QUESTION:  I was wondering if perhaps you could give us an update on the Australian hostage and whether you've heard anything from the team that's in Iraq and could you perhaps give us a sketch of the kind of cooperation between Australia and the U.S. in the search for him?

FOREIGN MINISTER DOWNER:  Sure.  There isn't a great deal of additional information that I have today to add to what I said last night.  The family have now made an appeal for the release of Douglas Wood through Al-Jazeera.  And we, by the way, appreciate the assistance that the Australian ABC have provided to make that possible.  I just want to make that point on the record.  I think the appeal by the family can be helpful and the fact is that Douglas Wood is a 63-year-old, he's got significant health problems in particular has a very weak heart but also has other health problems.  And he does have a family and the family really cares about him and they miss him and they want him back.  And so I think it's been good that the family has made this appeal.  I think that's an important effort.

On the ground, the response team is getting excellent cooperation.  Well - to focus on the United States, there are all sorts of different ways the Americans can assist in providing information to the team.  I guess I'll just put it to you that way.  And they are being completely cooperative.  They're working with the Iraqis, they're meeting with the Iraqi Government.  They're also working with a number of a other countries, as we are through our diplomatic missions as well, and that includes countries like Italy and UK, Turkey, France.  In some cases, these countries have experience of hostages being taken themselves and are able to pass that on and give us more information about leads that we can follow.

At this stage, though we haven't tracked down where Douglas Wood is, and we'll continue to work on that.  We'll be fairly cautious, though, let me say, from now on in giving a running commentary on how the operation is going because I think - I think you'll understand that it's important that we remain pretty discreet about the details of how we're handling this.  Rest assured, there is nothing at this stage which is diminishing our determination to get Douglas Wood released.  We are utterly determined to get him released.  It may be difficult, but we will - we're putting everything we possibly can into it and we've far from given up hope.

QUESTION:  If I could ask one more question about the capture of Abu Farraj al-Libbi?  What role, if any, did the United States play?  You said that the U.S. has been cooperating with Pakistan, but if you could be more specific.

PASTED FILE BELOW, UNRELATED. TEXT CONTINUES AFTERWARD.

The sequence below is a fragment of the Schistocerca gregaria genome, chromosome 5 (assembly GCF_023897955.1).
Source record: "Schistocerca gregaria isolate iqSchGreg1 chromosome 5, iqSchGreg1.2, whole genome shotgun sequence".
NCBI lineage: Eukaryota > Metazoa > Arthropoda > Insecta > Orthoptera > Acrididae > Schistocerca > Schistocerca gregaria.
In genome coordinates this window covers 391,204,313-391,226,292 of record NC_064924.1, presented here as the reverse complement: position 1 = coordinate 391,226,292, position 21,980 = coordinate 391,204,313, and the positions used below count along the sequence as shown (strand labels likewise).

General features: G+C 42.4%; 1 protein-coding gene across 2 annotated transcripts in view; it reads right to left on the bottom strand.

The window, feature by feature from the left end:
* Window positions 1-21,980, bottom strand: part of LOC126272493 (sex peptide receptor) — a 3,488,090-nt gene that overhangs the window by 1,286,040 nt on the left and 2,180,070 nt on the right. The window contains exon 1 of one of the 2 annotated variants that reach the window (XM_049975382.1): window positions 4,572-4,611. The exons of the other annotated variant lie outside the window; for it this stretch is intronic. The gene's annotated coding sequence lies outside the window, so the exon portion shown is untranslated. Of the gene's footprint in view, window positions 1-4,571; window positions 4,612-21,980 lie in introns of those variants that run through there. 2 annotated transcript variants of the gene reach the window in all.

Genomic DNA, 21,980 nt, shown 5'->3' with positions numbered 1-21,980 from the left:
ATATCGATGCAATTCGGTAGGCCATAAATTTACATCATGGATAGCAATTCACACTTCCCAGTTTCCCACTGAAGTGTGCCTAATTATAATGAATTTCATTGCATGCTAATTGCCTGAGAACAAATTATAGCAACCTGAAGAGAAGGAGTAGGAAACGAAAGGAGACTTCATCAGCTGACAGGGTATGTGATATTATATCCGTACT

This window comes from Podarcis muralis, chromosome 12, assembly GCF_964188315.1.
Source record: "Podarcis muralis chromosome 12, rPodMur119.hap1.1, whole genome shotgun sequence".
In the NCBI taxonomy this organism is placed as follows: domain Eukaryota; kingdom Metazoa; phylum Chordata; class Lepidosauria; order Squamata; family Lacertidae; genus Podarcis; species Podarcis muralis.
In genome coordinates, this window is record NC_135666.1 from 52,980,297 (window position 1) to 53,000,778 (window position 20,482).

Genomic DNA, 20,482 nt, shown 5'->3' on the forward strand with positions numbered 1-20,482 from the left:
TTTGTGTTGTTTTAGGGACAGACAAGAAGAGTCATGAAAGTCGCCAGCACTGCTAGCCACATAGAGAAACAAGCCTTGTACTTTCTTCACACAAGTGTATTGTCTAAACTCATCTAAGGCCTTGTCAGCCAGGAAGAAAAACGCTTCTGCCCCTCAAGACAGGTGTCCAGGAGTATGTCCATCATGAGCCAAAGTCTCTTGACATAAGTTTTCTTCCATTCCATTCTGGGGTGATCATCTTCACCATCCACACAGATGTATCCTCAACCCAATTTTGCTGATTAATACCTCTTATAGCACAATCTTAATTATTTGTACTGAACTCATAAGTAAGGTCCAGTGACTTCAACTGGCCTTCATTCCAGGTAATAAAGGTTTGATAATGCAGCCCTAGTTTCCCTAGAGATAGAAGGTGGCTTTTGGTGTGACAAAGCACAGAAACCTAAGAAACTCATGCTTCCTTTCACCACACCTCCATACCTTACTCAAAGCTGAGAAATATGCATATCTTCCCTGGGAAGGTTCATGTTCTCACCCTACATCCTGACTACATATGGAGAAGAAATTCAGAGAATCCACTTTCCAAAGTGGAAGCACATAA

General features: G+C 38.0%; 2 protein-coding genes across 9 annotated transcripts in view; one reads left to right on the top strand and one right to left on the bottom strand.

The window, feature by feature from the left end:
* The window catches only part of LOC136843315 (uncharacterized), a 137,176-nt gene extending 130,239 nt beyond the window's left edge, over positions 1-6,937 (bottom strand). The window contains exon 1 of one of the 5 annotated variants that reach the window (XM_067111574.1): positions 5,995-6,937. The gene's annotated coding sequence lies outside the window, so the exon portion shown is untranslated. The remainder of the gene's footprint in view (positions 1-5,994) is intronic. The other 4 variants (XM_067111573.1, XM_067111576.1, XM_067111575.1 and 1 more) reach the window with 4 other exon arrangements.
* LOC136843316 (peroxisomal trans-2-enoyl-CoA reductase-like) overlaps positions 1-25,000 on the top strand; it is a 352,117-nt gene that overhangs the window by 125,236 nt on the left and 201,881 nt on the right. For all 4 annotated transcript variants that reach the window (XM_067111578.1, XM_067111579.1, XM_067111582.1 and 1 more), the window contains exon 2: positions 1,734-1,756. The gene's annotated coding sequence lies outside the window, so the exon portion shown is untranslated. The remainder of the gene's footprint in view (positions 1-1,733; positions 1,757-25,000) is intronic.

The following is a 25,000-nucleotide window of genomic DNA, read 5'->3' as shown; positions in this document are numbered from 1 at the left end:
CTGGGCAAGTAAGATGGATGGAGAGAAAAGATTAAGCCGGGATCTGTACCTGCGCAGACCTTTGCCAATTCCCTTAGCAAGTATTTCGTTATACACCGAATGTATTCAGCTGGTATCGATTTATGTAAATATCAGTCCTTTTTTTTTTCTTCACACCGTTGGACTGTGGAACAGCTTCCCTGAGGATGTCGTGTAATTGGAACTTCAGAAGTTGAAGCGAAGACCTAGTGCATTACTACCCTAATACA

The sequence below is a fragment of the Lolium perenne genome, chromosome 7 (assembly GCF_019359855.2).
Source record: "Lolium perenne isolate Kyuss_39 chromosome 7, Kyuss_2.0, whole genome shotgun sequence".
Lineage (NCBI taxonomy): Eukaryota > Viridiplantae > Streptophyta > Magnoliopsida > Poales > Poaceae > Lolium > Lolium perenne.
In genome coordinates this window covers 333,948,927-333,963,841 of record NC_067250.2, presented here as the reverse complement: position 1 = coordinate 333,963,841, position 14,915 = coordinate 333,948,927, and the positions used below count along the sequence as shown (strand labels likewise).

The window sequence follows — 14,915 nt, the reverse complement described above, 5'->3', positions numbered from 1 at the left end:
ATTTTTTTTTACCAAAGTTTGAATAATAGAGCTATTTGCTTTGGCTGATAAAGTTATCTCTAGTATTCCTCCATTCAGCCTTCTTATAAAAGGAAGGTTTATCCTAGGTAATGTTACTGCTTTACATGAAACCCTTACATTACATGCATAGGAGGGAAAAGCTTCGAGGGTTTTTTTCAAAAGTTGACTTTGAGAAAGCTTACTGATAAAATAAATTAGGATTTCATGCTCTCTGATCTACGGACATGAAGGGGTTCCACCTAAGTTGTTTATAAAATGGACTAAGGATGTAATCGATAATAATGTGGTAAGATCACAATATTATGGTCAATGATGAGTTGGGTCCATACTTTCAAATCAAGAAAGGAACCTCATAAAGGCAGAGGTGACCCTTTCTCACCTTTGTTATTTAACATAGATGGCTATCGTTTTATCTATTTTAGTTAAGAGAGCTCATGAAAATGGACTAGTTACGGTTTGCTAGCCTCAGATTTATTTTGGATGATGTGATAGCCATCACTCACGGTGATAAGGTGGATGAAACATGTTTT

SECRETARY RICE:  I think I will not get into operational details of how this was done.  The Pakistanis - this is Pakistani territory.  The Pakistanis are to be congratulated for what they did here.  Obviously, we are close allies with Pakistan in terms of all kinds of information sharing and the like and we are very close allies whenever something like this comes along.  It's because there's a coalition effort to achieve something like this.  But let's keep the focus on the fact that Pakistan has yet again demonstrated the tremendous commitment of President Musharraf and of the Pakistani forces to the war on terrorism and I can only tell you that this is a major victory.

QUESTION:  Either of you, could you give us some idea of what sort of areas these trilateral talks will cover?  I mean, what are the sort of issues that these three countries will discuss?  Is China one of them?

SECRETARY RICE:  Do you want to start?

FOREIGN MINISTER DOWNER:  Well, we would - we've already had for some period of time now - I'm trying to recall, it must be about three years - lower level trilateral security dialogue; that is, is at the level of, in Australian terms the Secretary of the Department of Foreign Affairs and Trade, in American terms the Deputy Secretary of State and in Japanese terms the Vice Minister for Foreign Affairs.  So these talks have focused, obviously, first and foremost on regional security issues so the whole range of regional security issues inevitably are discussed.  There are no issues that we would foresee being off limits in a discussion between allies.

At the same time, we will, no doubt, be discussing other broader global issues that we're involved in, particularly of a security nature.  I mean, and there's no better example of that than Iraq, where we are providing protection for the Japanese in Iraq and working, of course, alongside the Americans in that environment.  So there will be wide-ranging talks on global, but also, of course, significantly regional security issues.

SECRETARY RICE:  I would expect, for instance, that proliferation issues will be high on the agenda.  We cooperate together on the Proliferation Security Initiative.  Australia has been supportive of the efforts that we have been making to try and deal with the various proliferation problems in the region, like the North Korean problem.  We, of course, are looking at a region that is changing a great deal.  Part of that, obviously, is China, but there are other changes that are going on in the region as well and I'm certain that we will have discussions.

And we have great cooperation, security and military cooperation, across a broad range of issues.  And some of that was put to very good use, for instance, when we were able to respond rapidly to the tsunami using our Core Group.  So this can span a full range of issues, but let me just underscore something that Alexander has said.  We've had these talks going on for a number of years.  We just feel that bringing them up to the level of foreign minister allows us to have more direct discussion of some of the political elements of these so that we can give better guidance to our security issues and concerns.

Thank you very much.  Thank you.